Years and years…

I’ve been doing a lot of reading lately of how and when others are being diagnosed with MS. The story seems similar in every blog, post, or story: “I was diagnosed in (year) but I had symptoms for (x number of years) before that.

See, I was diagnosed with MS in August, 2014. Seven years earlier, I had a 2 week bout of optic neuritis. But because my MRI only showed one or two little ‘blips’ I was told it probably wasn’t MS and since subsequent MRIs didn’t light up, the diagnosis was dismissed despite several other periods of symptoms that all seemed to scream MS.

As a nurse and an education enthusiast, I love research. I’ve participated in studies on various topics, even being a subject in a vaccine trial for CMV in the early 90’s. I was a risk-taker but also believe research is critical to our well-being. I have an 11-year-old son with autism who also shares my adoration of research. While I don’t subject him to any clinical trial involving medications, he eagerly participates in many other studies for autism.

As I’m now a single mom to three kids, and my risk-taking is low to none, I appreciate those that are eager to try any and all of the new disease modifying drugs that are springing up. It’s certainly important and needed.

I think equally important would be time, money, and energy spent on early diagnosis for MS. With autism, my son was diagnosed before he was 2 and treatment started right after. His early diagnosis was the building block and foundation for the adolescent he has developed in to today- one that has come so very far and thriving.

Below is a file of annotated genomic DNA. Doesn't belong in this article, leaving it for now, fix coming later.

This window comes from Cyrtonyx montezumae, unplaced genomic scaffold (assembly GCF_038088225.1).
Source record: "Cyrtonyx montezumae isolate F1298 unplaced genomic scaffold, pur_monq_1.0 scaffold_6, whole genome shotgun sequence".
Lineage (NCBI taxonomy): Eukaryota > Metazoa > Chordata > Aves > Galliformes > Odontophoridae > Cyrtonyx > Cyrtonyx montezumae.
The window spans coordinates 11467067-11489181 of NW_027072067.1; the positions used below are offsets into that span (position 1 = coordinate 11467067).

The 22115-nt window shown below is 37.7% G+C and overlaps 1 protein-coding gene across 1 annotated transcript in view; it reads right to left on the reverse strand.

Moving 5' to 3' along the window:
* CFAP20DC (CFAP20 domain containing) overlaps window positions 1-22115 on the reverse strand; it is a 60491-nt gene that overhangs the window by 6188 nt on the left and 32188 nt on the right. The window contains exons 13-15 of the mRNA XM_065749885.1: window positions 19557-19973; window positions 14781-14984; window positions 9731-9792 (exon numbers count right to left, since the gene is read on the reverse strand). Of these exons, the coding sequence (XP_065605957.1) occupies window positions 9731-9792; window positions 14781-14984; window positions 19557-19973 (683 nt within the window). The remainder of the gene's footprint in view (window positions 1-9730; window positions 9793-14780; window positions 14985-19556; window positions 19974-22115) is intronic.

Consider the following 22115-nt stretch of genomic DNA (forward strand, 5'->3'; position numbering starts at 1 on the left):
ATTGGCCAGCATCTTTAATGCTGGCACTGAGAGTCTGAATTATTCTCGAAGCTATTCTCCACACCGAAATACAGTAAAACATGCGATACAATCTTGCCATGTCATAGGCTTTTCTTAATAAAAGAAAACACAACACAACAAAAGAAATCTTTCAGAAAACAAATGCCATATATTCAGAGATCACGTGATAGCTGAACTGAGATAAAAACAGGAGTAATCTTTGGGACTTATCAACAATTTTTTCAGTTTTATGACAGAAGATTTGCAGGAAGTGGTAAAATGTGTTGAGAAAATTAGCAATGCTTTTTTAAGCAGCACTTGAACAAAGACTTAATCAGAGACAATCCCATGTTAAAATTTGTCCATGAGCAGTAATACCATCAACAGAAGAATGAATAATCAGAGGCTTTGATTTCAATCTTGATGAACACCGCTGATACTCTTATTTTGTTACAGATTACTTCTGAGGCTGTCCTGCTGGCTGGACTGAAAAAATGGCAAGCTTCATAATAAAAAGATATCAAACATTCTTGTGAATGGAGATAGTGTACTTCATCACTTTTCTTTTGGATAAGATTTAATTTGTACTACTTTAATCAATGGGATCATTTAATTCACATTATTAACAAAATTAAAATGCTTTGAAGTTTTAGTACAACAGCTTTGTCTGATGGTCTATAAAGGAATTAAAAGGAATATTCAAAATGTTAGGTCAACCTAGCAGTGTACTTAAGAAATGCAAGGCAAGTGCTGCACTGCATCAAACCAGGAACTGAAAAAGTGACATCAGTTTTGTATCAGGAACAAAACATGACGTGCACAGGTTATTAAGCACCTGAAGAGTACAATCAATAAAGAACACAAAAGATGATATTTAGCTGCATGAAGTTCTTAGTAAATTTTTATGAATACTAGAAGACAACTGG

How would things be different for all of us if we were successfully and accurately diagnosed after our first attack?

After struggling for seven years in varying amounts of the ‘unknown’ (fatigue, weakness, cognitive issues, etc) I subsequently was only diagnosed once an attack rendered me useless on the right side of my body and memory loss. I was diagnosed with Tumefactive MS and had some bleeding in to the very large lesions. “Typical” MSers have their lesions measured in millimeters, which even that seems huge. Now, multiply that so your lesions are measured in centimeters. Imagine the space in your brain these things must occupy. That’s mine.

Would things have turned out differently if I was diagnosed earlier and put on DMDs earlier? Maybe big pharm should spend some time on that, rather than flooding the market with more medication that may or may not give me more time between relapses, and may or may not cause horrendous side effects, and may or may not leave me worse than I am.

Let’s be PROactive instead of REactive…maybe the results will just surprise us.

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